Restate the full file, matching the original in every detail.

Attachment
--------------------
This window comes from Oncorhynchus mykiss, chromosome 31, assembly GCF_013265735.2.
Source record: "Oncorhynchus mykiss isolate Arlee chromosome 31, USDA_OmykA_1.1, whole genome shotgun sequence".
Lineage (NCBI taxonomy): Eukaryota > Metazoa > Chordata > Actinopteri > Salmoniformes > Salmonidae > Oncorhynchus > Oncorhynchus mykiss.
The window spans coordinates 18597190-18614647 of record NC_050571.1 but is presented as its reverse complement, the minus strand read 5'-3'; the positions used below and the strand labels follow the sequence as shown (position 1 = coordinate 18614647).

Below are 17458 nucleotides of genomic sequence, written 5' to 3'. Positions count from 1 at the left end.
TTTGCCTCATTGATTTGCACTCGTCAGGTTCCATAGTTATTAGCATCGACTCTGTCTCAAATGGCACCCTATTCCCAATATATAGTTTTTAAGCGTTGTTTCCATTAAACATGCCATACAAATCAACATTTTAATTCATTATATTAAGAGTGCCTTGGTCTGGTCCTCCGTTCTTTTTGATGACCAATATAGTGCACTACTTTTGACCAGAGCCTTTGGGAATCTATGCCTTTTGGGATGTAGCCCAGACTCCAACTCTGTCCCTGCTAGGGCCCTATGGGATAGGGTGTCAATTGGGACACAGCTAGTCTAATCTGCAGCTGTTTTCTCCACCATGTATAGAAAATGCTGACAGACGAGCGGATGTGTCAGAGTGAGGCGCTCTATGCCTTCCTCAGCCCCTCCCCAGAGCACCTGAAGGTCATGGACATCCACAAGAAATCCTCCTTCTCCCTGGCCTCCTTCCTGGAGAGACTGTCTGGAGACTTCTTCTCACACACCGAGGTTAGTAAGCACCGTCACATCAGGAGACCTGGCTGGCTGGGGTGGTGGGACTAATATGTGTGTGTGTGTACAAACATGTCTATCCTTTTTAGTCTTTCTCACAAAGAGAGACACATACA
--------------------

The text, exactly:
This window comes from Oncorhynchus mykiss, chromosome 31, assembly GCF_013265735.2.
Source record: "Oncorhynchus mykiss isolate Arlee chromosome 31, USDA_OmykA_1.1, whole genome shotgun sequence".
Lineage (NCBI taxonomy): Eukaryota > Metazoa > Chordata > Actinopteri > Salmoniformes > Salmonidae > Oncorhynchus > Oncorhynchus mykiss.
The window spans coordinates 18597190-18614647 of record NC_050571.1 but is presented as its reverse complement, the minus strand read 5'-3'; the positions used below and the strand labels follow the sequence as shown (position 1 = coordinate 18614647).

Below are 17458 nucleotides of genomic sequence, written 5' to 3'. Positions count from 1 at the left end.
TTTGCCTCATTGATTTGCACTCGTCAGGTTCCATAGTTATTAGCATCGACTCTGTCTCAAATGGCACCCTATTCCCAATATATAGTTTTTAAGCGTTGTTTCCATTAAACATGCCATACAAATCAACATTTTAATTCATTATATTAAGAGTGCCTTGGTCTGGTCCTCCGTTCTTTTTGATGACCAATATAGTGCACTACTTTTGACCAGAGCCTTTGGGAATCTATGCCTTTTGGGATGTAGCCCAGACTCCAACTCTGTCCCTGCTAGGGCCCTATGGGATAGGGTGTCAATTGGGACACAGCTAGTCTAATCTGCAGCTGTTTTCTCCACCATGTATAGAAAATGCTGACAGACGAGCGGATGTGTCAGAGTGAGGCGCTCTATGCCTTCCTCAGCCCCTCCCCAGAGCACCTGAAGGTCATGGACATCCACAAGAAATCCTCCTTCTCCCTGGCCTCCTTCCTGGAGAGACTGTCTGGAGACTTCTTCTCACACACCGAGGTTAGTAAGCACCGTCACATCAGGAGACCTGGCTGGCTGGGGTGGTGGGACTAATATGTGTGTGTGTGTACAAACATGTCTATCCTTTTTAGTCTTTCTCACAAAGAGAGACACATACA